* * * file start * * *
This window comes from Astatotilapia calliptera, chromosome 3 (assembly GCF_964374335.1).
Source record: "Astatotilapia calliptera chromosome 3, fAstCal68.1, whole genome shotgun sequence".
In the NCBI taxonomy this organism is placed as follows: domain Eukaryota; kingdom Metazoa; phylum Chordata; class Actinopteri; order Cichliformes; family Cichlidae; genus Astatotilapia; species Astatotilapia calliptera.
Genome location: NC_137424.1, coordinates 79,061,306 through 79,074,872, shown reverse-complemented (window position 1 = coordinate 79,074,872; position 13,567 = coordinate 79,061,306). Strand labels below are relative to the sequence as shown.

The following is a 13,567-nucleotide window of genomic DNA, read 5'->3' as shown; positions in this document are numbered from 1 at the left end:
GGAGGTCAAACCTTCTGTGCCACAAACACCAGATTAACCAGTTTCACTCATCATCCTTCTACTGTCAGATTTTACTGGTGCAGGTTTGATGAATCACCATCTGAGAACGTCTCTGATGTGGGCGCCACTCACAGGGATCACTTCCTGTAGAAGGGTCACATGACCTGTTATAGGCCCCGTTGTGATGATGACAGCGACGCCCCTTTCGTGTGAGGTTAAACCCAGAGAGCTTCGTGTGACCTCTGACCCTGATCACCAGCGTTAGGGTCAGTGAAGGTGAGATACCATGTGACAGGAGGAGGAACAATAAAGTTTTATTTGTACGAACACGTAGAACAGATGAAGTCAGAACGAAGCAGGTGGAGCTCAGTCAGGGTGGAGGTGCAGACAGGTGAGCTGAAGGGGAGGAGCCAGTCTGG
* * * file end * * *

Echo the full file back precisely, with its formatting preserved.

This window comes from Astatotilapia calliptera, chromosome 3 (assembly GCF_964374335.1).
Source record: "Astatotilapia calliptera chromosome 3, fAstCal68.1, whole genome shotgun sequence".
In the NCBI taxonomy this organism is placed as follows: domain Eukaryota; kingdom Metazoa; phylum Chordata; class Actinopteri; order Cichliformes; family Cichlidae; genus Astatotilapia; species Astatotilapia calliptera.
Genome location: NC_137424.1, coordinates 79,061,306 through 79,074,872, shown reverse-complemented (window position 1 = coordinate 79,074,872; position 13,567 = coordinate 79,061,306). Strand labels below are relative to the sequence as shown.

The following is a 13,567-nucleotide window of genomic DNA, read 5'->3' as shown; positions in this document are numbered from 1 at the left end:
GGAGGTCAAACCTTCTGTGCCACAAACACCAGATTAACCAGTTTCACTCATCATCCTTCTACTGTCAGATTTTACTGGTGCAGGTTTGATGAATCACCATCTGAGAACGTCTCTGATGTGGGCGCCACTCACAGGGATCACTTCCTGTAGAAGGGTCACATGACCTGTTATAGGCCCCGTTGTGATGATGACAGCGACGCCCCTTTCGTGTGAGGTTAAACCCAGAGAGCTTCGTGTGACCTCTGACCCTGATCACCAGCGTTAGGGTCAGTGAAGGTGAGATACCATGTGACAGGAGGAGGAACAATAAAGTTTTATTTGTACGAACACGTAGAACAGATGAAGTCAGAACGAAGCAGGTGGAGCTCAGTCAGGGTGGAGGTGCAGACAGGTGAGCTGAAGGGGAGGAGCCAGTCTGG